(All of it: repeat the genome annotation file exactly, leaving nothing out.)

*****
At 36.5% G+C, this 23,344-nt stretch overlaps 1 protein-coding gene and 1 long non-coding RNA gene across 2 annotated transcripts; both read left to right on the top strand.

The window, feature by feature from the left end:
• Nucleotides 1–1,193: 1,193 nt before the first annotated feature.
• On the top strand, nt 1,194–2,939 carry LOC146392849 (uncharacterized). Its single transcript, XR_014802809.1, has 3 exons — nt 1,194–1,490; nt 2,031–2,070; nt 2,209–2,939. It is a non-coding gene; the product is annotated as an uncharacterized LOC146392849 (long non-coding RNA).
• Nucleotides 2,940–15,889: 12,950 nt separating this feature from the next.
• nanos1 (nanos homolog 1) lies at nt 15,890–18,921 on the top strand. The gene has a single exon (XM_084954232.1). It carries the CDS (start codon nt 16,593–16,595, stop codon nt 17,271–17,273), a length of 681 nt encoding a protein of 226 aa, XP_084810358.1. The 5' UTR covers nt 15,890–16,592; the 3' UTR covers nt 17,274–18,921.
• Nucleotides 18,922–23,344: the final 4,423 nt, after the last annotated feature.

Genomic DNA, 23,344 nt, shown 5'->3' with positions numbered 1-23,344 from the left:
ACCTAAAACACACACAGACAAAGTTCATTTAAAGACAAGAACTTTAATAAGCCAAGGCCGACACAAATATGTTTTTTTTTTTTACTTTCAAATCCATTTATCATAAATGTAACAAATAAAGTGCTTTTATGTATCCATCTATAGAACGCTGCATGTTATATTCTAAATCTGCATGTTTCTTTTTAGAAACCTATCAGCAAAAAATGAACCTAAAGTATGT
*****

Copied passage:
At 36.5% G+C, this 23,344-nt stretch overlaps 1 protein-coding gene and 1 long non-coding RNA gene across 2 annotated transcripts; both read left to right on the top strand.

The window, feature by feature from the left end:
• Nucleotides 1–1,193: 1,193 nt before the first annotated feature.
• On the top strand, nt 1,194–2,939 carry LOC146392849 (uncharacterized). Its single transcript, XR_014802809.1, has 3 exons — nt 1,194–1,490; nt 2,031–2,070; nt 2,209–2,939. It is a non-coding gene; the product is annotated as an uncharacterized LOC146392849 (long non-coding RNA).
• Nucleotides 2,940–15,889: 12,950 nt separating this feature from the next.
• nanos1 (nanos homolog 1) lies at nt 15,890–18,921 on the top strand. The gene has a single exon (XM_084954232.1). It carries the CDS (start codon nt 16,593–16,595, stop codon nt 17,271–17,273), a length of 681 nt encoding a protein of 226 aa, XP_084810358.1. The 5' UTR covers nt 15,890–16,592; the 3' UTR covers nt 17,274–18,921.
• Nucleotides 18,922–23,344: the final 4,423 nt, after the last annotated feature.

Genomic DNA, 23,344 nt, shown 5'->3' with positions numbered 1-23,344 from the left:
ACCTAAAACACACACAGACAAAGTTCATTTAAAGACAAGAACTTTAATAAGCCAAGGCCGACACAAATATGTTTTTTTTTTTTACTTTCAAATCCATTTATCATAAATGTAACAAATAAAGTGCTTTTATGTATCCATCTATAGAACGCTGCATGTTATATTCTAAATCTGCATGTTTCTTTTTAGAAACCTATCAGCAAAAAATGAACCTAAAGTATGT